European officials are investigating whether Microsoft’s practice of bundling its Teams software with Office 365 is anticompetitive, the European Commission said Thursday.
The EU probe follows a formal complaint by Microsoft’s rival, the Salesforce-owned Slack, in 2020, alleging that Microsoft has illegally circumvented competition.
By packaging Teams together with its “well-entrenched” productivity suite, including apps such as Word and Outlook, Microsoft could be effectively blocking customers from seeking out rival collaboration tools, the Commission said. Antitrust officials are also concerned about interoperability issues between Microsoft’s software and third-party products, it added.
“These practices may constitute anti-competitive tying or bundling and prevent suppliers of other communication and collaboration tools from competing,” the Commission said in a statement.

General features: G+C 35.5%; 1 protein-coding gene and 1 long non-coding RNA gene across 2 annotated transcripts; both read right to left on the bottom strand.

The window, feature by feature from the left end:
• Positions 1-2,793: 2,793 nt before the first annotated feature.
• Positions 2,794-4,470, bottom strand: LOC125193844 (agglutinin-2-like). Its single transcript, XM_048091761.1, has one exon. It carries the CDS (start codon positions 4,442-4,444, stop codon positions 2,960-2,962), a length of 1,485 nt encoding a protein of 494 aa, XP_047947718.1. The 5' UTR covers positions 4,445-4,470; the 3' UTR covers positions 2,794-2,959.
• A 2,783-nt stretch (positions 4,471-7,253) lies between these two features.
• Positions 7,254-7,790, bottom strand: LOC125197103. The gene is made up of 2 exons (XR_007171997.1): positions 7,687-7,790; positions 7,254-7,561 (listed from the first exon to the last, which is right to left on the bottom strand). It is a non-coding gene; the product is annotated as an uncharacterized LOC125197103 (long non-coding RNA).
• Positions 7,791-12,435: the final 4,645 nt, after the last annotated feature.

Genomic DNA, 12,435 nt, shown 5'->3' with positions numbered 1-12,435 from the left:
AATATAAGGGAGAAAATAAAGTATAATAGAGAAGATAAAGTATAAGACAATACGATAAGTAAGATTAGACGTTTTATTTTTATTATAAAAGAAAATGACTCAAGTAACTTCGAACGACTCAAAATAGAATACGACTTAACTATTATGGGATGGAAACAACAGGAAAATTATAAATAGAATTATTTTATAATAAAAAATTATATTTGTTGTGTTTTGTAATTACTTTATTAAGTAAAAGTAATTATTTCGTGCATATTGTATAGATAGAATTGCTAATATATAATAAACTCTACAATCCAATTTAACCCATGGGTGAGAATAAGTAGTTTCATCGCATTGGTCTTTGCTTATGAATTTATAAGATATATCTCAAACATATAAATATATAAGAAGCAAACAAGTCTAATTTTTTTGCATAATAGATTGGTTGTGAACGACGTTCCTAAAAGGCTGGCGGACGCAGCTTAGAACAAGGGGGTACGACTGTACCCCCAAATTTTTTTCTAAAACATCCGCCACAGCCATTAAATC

Microsoft said in a statement it is cooperating with the probe.
“We respect the European Commission’s work on this case and take our own responsibilities very seriously,” said a Microsoft spokesperson. “We will continue to cooperate with the Commission and remain committed to finding solutions that will address its concerns.”
In a press briefing Thursday, EU spokesperson Arianna Podesta told reporters that “at this stage, possible commitments [by Microsoft to resolve the concerns] are too early to be discussed. We first need to identify indeed if there is a breach of antitrust considerations.”
The in-depth investigation reflects rising EU antitrust scrutiny for Microsoft, which was last fined on a competition violation in 2013 for not honoring a commitment to give European consumers a choice in web browsers.
Slack’s initial EU complaint alleged that Microsoft forces Teams onto millions of customers, “blocking its removal, and hiding the true cost to enterprise customers.”
A Slack executive at the time argued that Microsoft sells a closed ecosystem of its own products, while Slack provides customers with more freedom to mix and match services.
“This is a proxy for two very different philosophies for the future of digital ecosystems, gateways versus gatekeepers,” said Slack’s VP of communications and policy, Jonathan Prince.